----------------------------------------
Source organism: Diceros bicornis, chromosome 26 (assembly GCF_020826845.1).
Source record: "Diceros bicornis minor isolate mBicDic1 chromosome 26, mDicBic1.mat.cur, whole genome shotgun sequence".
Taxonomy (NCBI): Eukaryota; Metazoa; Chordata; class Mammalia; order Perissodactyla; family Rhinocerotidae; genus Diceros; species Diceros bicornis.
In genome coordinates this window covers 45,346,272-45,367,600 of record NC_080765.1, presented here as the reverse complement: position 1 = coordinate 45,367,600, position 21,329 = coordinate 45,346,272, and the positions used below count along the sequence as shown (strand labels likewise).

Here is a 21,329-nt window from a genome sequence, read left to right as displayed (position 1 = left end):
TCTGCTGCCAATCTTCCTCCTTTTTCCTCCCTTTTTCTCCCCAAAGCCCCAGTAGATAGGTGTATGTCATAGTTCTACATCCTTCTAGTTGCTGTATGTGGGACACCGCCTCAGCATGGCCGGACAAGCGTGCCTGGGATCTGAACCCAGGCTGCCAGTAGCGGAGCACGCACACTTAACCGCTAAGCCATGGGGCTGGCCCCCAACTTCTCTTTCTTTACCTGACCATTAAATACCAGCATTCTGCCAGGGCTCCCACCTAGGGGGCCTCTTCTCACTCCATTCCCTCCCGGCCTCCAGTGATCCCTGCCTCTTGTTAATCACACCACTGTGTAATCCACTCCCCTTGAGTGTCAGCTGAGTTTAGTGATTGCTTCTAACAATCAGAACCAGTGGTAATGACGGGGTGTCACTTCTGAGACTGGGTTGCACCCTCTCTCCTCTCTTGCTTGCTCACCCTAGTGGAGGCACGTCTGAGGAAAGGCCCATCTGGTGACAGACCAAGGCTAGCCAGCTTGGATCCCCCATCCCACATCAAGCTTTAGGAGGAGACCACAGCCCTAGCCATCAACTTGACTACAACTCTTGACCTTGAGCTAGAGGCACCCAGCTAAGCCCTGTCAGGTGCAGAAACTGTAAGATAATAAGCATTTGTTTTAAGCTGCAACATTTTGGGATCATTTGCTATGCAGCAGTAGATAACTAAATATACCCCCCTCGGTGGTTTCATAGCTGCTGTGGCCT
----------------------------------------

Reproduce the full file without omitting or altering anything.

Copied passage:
Source organism: Diceros bicornis, chromosome 26 (assembly GCF_020826845.1).
Source record: "Diceros bicornis minor isolate mBicDic1 chromosome 26, mDicBic1.mat.cur, whole genome shotgun sequence".
Taxonomy (NCBI): Eukaryota; Metazoa; Chordata; class Mammalia; order Perissodactyla; family Rhinocerotidae; genus Diceros; species Diceros bicornis.
In genome coordinates this window covers 45,346,272-45,367,600 of record NC_080765.1, presented here as the reverse complement: position 1 = coordinate 45,367,600, position 21,329 = coordinate 45,346,272, and the positions used below count along the sequence as shown (strand labels likewise).

Here is a 21,329-nt window from a genome sequence, read left to right as displayed (position 1 = left end):
TCTGCTGCCAATCTTCCTCCTTTTTCCTCCCTTTTTCTCCCCAAAGCCCCAGTAGATAGGTGTATGTCATAGTTCTACATCCTTCTAGTTGCTGTATGTGGGACACCGCCTCAGCATGGCCGGACAAGCGTGCCTGGGATCTGAACCCAGGCTGCCAGTAGCGGAGCACGCACACTTAACCGCTAAGCCATGGGGCTGGCCCCCAACTTCTCTTTCTTTACCTGACCATTAAATACCAGCATTCTGCCAGGGCTCCCACCTAGGGGGCCTCTTCTCACTCCATTCCCTCCCGGCCTCCAGTGATCCCTGCCTCTTGTTAATCACACCACTGTGTAATCCACTCCCCTTGAGTGTCAGCTGAGTTTAGTGATTGCTTCTAACAATCAGAACCAGTGGTAATGACGGGGTGTCACTTCTGAGACTGGGTTGCACCCTCTCTCCTCTCTTGCTTGCTCACCCTAGTGGAGGCACGTCTGAGGAAAGGCCCATCTGGTGACAGACCAAGGCTAGCCAGCTTGGATCCCCCATCCCACATCAAGCTTTAGGAGGAGACCACAGCCCTAGCCATCAACTTGACTACAACTCTTGACCTTGAGCTAGAGGCACCCAGCTAAGCCCTGTCAGGTGCAGAAACTGTAAGATAATAAGCATTTGTTTTAAGCTGCAACATTTTGGGATCATTTGCTATGCAGCAGTAGATAACTAAATATACCCCCCTCGGTGGTTTCATAGCTGCTGTGGCCT